get out of your head


With the Markham store’s opening just around the corner, I’ve been thinking a lot about details. At this point, details are all over the place: it seems hourly that someone thinks of another detail.
This detail fixation is great since so much is still in the hands of external parties like health inspectors, city officials, suppliers, tradespeople and the landlord all of whom can say that a missed detail means no-can-do on opening. But our current detail obsession wouldn’t work for every stage of the expansion.A year ago when I decided to expand PGB by opening more stores, it wasn’t the time to get into the weeds and answer thorny questions like,

How many is “more”?
Where will be the first store?
How will we find staff if it is out of the downtown core?
What are the website revisions we will need (lots of those!)?

To ask those questions of myself and wait to take action until I had all those questions (and more) answered would mean I would be – a year later- still thinking it all through.
At the beginning of a big project the best way to get the questions out and answered is to get some momentum going.
Not to sit alone at your desk and think about it.
The first step you take after you decide to do something big can be so small. For this project, last May I sent a note to my friend Lori who has opened two swish offices in the last few years:
“Hey. Do you know any commercial realtors?”
She did and I hired them and they started showing Carly and me possible spots around the GTA.
The good thing about getting some actual activity going that involves people outside your own company (or if you don’t have a business, outside your own head) is that it gives you something official-sounding to talk about. “I’m working with Avison Young to look at future locations” sounds way better than, “PGB might expand”. Mostly it is a mind game for yourself – the more you’re doing and talking, the more likely the idea will seem real to you and the easier it is to keep going.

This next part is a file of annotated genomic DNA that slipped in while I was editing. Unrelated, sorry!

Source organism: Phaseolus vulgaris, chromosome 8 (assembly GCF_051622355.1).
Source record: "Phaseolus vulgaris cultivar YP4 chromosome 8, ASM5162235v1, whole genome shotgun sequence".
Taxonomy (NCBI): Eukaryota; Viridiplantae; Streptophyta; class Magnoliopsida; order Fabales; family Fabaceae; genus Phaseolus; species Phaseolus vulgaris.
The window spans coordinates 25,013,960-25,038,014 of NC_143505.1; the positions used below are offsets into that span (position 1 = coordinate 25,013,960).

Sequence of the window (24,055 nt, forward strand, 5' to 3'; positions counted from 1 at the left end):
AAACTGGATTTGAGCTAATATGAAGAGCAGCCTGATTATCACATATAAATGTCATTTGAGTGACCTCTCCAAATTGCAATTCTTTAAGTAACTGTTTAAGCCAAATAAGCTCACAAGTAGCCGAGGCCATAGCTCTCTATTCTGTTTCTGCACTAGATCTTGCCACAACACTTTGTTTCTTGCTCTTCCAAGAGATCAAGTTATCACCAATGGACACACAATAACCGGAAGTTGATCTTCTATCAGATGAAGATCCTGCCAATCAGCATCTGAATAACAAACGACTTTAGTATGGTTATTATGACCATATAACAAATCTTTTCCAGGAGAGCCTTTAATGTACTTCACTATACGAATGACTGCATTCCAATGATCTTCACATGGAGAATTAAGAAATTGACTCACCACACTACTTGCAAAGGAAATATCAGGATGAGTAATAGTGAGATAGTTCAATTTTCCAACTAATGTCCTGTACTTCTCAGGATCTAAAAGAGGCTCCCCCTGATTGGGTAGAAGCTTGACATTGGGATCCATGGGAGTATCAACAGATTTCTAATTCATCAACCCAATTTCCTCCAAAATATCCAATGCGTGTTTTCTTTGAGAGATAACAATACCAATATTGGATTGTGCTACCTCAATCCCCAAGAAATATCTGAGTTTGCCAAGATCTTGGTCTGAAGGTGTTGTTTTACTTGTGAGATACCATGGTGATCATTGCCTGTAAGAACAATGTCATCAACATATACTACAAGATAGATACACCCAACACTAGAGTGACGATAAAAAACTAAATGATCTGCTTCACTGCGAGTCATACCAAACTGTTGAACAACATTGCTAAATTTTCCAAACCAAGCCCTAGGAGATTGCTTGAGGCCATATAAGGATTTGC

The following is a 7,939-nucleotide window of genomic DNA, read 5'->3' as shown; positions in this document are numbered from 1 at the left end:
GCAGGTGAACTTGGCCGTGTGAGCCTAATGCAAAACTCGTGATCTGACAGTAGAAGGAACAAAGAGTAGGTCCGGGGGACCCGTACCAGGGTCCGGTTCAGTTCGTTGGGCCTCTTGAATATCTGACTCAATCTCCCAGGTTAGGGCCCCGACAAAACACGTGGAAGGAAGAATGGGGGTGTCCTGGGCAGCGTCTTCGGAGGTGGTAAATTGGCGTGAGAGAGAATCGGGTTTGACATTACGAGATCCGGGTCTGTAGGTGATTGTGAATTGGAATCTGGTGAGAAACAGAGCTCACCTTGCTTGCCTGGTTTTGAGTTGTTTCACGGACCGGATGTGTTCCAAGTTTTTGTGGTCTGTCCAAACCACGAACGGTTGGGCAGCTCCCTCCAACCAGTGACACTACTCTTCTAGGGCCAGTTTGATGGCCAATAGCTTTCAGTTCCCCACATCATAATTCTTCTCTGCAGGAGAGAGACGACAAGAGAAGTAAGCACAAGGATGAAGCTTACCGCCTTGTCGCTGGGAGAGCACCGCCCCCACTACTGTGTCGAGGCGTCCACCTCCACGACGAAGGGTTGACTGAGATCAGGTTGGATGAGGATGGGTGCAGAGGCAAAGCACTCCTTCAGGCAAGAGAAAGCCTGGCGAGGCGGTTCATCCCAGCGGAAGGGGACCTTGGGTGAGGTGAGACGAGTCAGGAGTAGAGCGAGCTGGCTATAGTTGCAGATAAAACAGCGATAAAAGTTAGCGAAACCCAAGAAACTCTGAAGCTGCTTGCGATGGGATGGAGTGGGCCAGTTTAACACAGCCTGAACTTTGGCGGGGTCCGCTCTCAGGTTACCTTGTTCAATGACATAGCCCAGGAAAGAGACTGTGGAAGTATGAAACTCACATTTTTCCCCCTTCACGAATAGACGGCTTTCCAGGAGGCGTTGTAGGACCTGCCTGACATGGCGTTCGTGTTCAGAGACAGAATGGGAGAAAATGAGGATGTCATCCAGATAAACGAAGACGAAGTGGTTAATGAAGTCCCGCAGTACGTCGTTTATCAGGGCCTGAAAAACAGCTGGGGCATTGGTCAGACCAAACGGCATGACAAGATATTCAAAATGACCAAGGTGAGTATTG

Once you sign a lease or hire someone to the team or make a deposit on a website design, things get real very fast – but in the grey area from “big idea” to “I am now legally bound”, it is good to feel productive. Feeling productive leads to thinking of more questions, finding the answers and gradually getting into those pesky details.

If you live in the GTA, we’ll announce our opening day in Markham very soon. Please come visit us, we’d really love to show you our newest store. 


About the author

Jean Blacklock

Jean opened the popular Prairie Girl Bakery in the financial district of Toronto in 2011. She owned and operated the business until it closed in 2021 as a result of the pandemic’s impact on downtown Toronto. Read more about her background in commerce, law, and entrepreneurship here.

By Jean Blacklock


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